Pennsylvania school pension fund to divest millions of Russian assets – CBS Pittsburgh
HARRISBURG (KDKA) — The state public school employee pension board voted late Thursday afternoon to divest — or sell — all pension funds invested in Russia or Belarus.
KDKA editor Jon Delano was the first to report that the board had invested millions of dollars in Russia, reporting earlier this week that PSERS, the public school employee retirement system, had invested nearly of $300 million in Russia, much to the surprise of many teachers who had no idea that their pension money was being invested in this way.
Originally, the PSERS council did not plan to meet until March 11. But late Thursday afternoon, the council held an emergency session and took action.
By unanimous vote in a short emergency meeting, the PSERS board passed this resolution, directing that pension funds for teachers and public school employees be divested “from investments in Russia and Belarus. as quickly as possible”.
WATCH: KDKA’s Jon Delano reports
The action came shortly after Governor Tom Wolf sent a strongly worded letter urging the PSERS to “take immediate action to remove any public pension funds from Russia-related investments”, adding: “We must do what is in our power to put an end to the suffering of the Ukrainian people.
“When I was a soldier in Bosnia and saw a tragedy like this, we absolutely made the right decision [today]said Jason Davis, Chairman of the PSERS Investment Committee.
READ MORE: Millions of Pennsylvania public school pension funds are invested in Russia, with no divestment plans yet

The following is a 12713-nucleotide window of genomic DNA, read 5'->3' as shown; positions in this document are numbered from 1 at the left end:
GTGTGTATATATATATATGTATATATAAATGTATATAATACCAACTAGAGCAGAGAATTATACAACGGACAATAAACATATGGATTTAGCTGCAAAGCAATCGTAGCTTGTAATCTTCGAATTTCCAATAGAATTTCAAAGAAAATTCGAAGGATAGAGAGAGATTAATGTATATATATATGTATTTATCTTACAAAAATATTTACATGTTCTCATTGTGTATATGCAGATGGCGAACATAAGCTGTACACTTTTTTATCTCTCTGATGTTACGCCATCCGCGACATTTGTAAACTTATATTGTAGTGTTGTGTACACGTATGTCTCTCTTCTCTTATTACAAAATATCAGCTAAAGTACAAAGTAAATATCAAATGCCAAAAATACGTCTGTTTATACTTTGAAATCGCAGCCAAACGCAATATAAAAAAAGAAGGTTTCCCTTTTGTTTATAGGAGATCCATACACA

Davis is a teacher at Penn Trafford High School.
“It’s a place that has become a pariah. Vladimir Putin has done the Russian people a disservice, and I want to make sure I say that. It’s not against the Russian people. It’s against Vladimir Putin and his regime,” Davis said.
“It was easy,” added Eric DiTullio, member of the Seneca Valley School Board and vice-chairman of the PSERS investment committee. “There hasn’t been a lot of discussion. There are not two sides. It’s right and wrong, and it’s right to part ways.
DiTullio said he was not surprised by the board’s quick action.
“It’s common sense. It was an easy thing to do,” he said.
Davis and DiTullio say the pension fund is unlikely to have lost much money if these investments were made, but if they did, there is plenty of time to recover that money.
NO MORE NEWS: Pennsylvania set to divest its holdings of Russian assets
Again, these dollars represented only half a percent of the REFP’s total investments.